bituach leumi 311.
(photo credit: Ariel Jerozolimski)
In a move that could partially offset the cancellation two months ago of the welfare- to-work initiative known as the Wisconsin Plan, the Welfare and Social Services Ministry has decided to use a program created by the Jewish United Fund of Metropolitan Chicago (JUF) as a model to help people break the cycle of poverty, get off welfare benefits and get back into the labor market, The Jerusalem Post learned Monday.
The four-year-old program is currently funded by the JUF in the southern town of Kiryat Gat and receives up to $250,000 a year in funding from the Chicago Jewish community for every cohort of 50 families over a two-year period. It has already helped some 150 families listed with social services to get off welfare benefits and return to work.
“Project Chance provides the opportunity for people to take responsibility for their own futures, and most of those given this opportunity have taken full advantage,” Linda Epstein, associate vice president of JUF and Israel office director, told the Post.
She added that “[the JUF] and its donors have always tried to support vulnerable populations in Israel, but it is particularly satisfying to help those who want to help themselves.”
Under the Kiryat Gat model, families are enrolled in the program for a two-year period. During that time, they take part in empowerment workshops and receive vocational training and practical advice on how to manage their household finances. They are also taught about their rights as employees, are assisted in finding appropriate settings for their children, and even provided with essential materials such as beds, refrigerators and dental treatment. Each family’s needs are assessed and responded to as required.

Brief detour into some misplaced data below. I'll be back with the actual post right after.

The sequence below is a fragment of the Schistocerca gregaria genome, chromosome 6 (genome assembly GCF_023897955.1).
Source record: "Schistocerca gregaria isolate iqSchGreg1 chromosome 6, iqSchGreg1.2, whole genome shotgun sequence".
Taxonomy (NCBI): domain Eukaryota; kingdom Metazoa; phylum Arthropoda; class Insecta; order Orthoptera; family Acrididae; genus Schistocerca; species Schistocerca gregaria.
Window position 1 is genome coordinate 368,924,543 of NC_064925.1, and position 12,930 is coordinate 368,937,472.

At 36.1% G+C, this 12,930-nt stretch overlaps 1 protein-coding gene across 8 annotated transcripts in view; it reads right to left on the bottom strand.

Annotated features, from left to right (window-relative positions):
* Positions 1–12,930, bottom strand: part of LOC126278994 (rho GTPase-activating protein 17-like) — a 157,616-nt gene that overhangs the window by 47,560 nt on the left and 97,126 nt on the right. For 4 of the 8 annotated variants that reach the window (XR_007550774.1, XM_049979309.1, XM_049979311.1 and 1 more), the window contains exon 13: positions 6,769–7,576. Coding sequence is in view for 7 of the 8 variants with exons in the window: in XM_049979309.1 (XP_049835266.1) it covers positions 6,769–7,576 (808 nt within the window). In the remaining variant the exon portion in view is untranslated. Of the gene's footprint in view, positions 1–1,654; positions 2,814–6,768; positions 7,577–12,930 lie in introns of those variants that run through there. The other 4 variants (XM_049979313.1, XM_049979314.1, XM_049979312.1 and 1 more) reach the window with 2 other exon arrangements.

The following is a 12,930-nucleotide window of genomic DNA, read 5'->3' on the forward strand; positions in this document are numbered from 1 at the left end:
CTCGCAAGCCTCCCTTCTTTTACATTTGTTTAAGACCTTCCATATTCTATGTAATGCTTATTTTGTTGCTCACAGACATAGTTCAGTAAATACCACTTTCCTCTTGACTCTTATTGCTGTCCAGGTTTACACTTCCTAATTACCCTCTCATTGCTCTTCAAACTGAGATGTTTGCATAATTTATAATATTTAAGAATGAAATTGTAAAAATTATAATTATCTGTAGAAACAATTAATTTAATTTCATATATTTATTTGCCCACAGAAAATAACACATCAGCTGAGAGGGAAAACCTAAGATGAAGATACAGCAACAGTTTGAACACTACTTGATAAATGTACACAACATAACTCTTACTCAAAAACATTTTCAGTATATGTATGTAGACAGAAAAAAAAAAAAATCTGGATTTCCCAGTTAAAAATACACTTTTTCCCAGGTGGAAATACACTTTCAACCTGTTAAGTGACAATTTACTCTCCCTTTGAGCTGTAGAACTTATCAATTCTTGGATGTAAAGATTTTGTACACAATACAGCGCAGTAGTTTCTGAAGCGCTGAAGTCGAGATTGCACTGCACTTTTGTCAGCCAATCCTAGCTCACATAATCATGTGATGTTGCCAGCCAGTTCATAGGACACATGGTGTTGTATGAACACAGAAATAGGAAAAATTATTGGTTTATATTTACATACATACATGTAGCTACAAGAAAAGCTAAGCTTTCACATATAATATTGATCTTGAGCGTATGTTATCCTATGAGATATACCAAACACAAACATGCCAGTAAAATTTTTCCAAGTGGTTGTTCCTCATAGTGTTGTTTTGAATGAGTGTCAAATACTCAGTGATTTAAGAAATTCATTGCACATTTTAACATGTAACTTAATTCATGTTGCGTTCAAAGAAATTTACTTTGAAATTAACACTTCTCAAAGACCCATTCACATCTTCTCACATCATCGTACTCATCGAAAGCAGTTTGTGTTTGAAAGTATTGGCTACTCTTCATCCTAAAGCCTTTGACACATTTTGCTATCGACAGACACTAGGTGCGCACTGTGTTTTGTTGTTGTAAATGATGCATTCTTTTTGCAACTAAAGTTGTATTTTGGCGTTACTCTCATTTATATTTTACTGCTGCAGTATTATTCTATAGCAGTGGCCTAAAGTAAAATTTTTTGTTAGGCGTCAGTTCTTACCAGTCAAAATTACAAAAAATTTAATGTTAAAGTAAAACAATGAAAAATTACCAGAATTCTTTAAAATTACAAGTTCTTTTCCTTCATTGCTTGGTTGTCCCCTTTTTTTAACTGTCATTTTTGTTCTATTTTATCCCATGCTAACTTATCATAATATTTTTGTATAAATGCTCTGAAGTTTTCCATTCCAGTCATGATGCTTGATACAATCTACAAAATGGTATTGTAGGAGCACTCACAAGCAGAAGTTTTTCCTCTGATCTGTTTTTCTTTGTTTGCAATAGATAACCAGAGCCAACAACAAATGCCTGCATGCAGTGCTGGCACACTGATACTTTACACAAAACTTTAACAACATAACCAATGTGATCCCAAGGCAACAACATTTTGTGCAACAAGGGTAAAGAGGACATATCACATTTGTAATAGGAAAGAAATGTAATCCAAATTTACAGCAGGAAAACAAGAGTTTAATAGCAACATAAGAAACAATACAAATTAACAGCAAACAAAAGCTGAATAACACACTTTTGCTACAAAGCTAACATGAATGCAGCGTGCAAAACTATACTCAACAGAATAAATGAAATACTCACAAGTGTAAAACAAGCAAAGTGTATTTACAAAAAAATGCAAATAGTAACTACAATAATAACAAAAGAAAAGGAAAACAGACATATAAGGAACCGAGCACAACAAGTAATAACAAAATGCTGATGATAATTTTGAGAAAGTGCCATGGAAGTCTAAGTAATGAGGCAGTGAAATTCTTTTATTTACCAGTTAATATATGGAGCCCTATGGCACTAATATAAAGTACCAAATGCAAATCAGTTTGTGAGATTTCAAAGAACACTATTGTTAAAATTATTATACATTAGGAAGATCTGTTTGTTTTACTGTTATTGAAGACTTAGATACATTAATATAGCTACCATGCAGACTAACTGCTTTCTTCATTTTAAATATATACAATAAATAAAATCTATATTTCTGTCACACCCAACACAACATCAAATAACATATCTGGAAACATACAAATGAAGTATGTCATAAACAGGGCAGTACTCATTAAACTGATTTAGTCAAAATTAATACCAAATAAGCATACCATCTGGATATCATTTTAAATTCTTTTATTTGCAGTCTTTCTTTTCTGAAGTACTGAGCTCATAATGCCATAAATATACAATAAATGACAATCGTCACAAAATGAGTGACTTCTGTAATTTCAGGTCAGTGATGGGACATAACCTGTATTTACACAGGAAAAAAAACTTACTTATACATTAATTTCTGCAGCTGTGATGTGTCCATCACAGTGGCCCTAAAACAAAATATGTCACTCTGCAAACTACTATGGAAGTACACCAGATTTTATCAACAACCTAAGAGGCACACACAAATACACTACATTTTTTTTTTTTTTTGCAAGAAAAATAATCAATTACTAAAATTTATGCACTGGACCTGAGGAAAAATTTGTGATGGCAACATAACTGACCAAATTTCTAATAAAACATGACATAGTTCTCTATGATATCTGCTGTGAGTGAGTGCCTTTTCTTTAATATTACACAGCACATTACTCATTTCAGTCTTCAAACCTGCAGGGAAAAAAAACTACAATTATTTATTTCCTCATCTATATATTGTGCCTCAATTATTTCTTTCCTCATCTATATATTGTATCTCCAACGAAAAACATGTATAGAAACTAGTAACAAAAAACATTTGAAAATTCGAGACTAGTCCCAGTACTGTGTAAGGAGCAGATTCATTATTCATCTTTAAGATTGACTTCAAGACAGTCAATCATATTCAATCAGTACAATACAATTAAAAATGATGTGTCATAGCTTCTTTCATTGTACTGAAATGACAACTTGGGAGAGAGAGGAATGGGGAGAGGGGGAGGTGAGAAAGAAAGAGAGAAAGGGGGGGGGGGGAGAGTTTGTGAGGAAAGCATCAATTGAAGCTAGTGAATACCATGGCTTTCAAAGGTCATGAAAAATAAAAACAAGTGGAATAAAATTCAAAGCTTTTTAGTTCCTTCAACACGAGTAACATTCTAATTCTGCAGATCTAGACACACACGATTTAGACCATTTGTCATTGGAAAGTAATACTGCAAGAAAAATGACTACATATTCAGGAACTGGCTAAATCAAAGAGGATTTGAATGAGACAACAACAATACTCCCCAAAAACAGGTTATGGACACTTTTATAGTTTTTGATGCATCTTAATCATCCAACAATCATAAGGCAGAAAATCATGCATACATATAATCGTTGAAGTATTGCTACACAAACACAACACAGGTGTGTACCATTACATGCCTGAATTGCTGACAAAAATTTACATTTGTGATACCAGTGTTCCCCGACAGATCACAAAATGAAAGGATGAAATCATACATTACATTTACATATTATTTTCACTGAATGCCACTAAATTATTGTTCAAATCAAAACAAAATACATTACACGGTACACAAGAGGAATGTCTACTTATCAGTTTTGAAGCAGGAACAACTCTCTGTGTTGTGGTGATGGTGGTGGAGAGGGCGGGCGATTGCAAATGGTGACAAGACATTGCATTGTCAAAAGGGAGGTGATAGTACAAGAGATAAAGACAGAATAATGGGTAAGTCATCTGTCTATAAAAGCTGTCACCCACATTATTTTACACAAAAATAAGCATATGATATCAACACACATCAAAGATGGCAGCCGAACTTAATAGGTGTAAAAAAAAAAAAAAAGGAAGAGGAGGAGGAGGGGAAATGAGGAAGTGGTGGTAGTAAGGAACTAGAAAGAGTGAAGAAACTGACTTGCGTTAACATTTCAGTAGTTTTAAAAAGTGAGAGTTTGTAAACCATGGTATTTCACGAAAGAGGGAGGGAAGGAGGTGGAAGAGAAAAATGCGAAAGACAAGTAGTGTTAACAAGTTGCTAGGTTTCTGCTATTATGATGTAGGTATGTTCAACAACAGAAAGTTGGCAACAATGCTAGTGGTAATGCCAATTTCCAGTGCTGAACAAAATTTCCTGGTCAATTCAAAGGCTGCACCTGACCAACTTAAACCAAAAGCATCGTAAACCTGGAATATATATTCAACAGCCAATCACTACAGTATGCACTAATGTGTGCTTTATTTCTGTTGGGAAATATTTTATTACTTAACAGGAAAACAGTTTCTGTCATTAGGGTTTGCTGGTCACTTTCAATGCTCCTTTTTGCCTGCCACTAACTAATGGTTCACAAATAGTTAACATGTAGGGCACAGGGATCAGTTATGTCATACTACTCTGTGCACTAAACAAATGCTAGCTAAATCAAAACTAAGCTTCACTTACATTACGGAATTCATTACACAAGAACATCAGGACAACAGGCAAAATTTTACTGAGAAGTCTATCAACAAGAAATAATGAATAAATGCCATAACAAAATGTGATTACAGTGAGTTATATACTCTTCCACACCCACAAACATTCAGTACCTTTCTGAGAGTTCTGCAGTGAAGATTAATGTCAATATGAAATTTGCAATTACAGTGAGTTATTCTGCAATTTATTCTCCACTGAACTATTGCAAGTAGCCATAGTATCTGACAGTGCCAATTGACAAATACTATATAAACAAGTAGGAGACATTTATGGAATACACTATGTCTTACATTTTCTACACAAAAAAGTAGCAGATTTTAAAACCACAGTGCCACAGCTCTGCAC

The Wisconsin Plan had been the government’s premier program to help the chronically unemployed get back into the labor force. However, since its inception in 2006, it was dogged with controversy. Many social rights groups claimed it was not effective and did not treat its unemployed participants fairly.
Welfare and Social Services Ministry Director-General Nahum Itzkovitz told the Post that the new program, which is intended to reach up to 500 families in some 10 cities countrywide, is based on the Kiryat Gat initiative, with elements taken from other programs as well.
“The [JUF] were certainly the pioneers here in this field,” he said. “However, we undertook in-depth research looking into the connection between unemployment and social difficulties, plus we looked at numerous models worldwide.”
Itzkovitz continued, “The goal is to provide assistance to families that live in difficult conditions by providing them personal coaches that will help them with financial management and to return to the workplace.”
He emphasized that the new program would not replace the National
Employment Service, which currently deals with those who find themselves
on unemployment benefits, but would provide a homogeneous approach to
getting people off welfare.
“We want to touch on all aspects of life in the family that could be
affected by unemployment and poverty,” said Itzkovitz.
“We want to give people the tools to stand on their own feet.”
The tender for operating the new program was published by the ministry
last month and will close on July 22.